The bottom line with this government shutdown, just like with any other, is that sending your employees home without pay, and without a timetable for when their jobs and offices will be back up and running, is a bad way to do business.

What we’re likely to see is a “chilling effect” on the next generation or two of potential government employees. Holding these positions hostage in budget negotiations, positions for which applicants earned degrees and accreditation, is the equivalent of telling them the government isn’t an honorable employer and their talent isn’t valued—and that we don’t care if they take it elsewhere.

And there’s plenty of “elsewhere” for them out there, it turns out. In 2017, there were nearly 300,000 jobs available in the “cyber sciences.” That sounds like a lot of opportunities—but it will actually blossom into a full-blown talent shortage of 1.8 million jobs by 2022.

We don’t really want to be turning people off from this line of work—especially not when the stakes are so high. Moreover, it’s clear the government can’t afford to lose the talent it’s already brought together. There’s not going to be enough of it to go around before too long—and the priorities, arguably, should rest with national security.

Remembering the stakes

Barely a day goes by where we’re not reminded that, just as it has brought us closer together, Internet connectivity has also provided new tools for potential disruptive influences.

Reports are available now detailing the degree to which critical national infrastructure—such as our nuclear and other power plants, water treatment facilities, and electrical grids—are surprisingly vulnerable to domestic as well as foreign hacking attempts. This is a bright and wonderful age, but it’s clear that many of the systems we rely on for civilized living aren’t as safe as they’re supposed to be.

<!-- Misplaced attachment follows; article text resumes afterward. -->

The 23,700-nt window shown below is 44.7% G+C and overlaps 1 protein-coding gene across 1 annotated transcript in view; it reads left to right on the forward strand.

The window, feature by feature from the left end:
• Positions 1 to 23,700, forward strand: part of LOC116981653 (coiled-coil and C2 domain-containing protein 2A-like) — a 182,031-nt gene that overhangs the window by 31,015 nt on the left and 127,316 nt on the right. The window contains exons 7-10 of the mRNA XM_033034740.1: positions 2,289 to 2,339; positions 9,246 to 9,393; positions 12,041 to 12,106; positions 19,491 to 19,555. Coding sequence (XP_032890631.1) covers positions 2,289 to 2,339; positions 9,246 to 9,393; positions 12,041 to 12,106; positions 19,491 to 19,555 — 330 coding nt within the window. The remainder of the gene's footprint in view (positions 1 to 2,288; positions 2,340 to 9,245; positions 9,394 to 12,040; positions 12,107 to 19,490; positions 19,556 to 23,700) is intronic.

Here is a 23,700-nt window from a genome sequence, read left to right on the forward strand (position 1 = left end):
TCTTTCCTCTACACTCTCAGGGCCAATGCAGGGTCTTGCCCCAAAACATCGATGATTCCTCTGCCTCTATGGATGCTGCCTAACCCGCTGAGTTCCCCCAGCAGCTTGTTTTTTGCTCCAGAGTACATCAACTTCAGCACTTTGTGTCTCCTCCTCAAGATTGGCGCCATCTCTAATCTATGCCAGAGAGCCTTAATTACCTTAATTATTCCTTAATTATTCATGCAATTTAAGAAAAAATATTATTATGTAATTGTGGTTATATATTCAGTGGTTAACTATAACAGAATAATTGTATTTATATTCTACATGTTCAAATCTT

We should remember that even our voting machines are outdated and stand a good chance of being hacked or otherwise tampered with. But while public awareness of these issues has increased, furloughing and devaluing cyber talent at the federal and state levels is not a good way to drum up attention and support for such important issues.

Are there any foreseeable solutions to this problem?

The first solution involves remembering that the US Defense Department, even before the government was shut down, was already losing some 4,000 employees to the private sector every year, a sign that our government was already a dissatisfactory place to work. In point of fact, “dissatisfied” or “very dissatisfied” was how 20 percent of DHS employees described their jobs in a survey that made the rounds in 2018.

Even some of the most critical resources on the Internet have been taken offline by this shutdown. NIST maintains catalogs of government cybersecurity standards that are essential for maintaining webpage uptime and HTTPS certificates. With 85 percent of their staff sitting at home, security certificates will expire and websites will be taken down.

When resources like these are unavailable, the Internet becomes a manifestly less safe place to spend time. And that’s the last thing we want.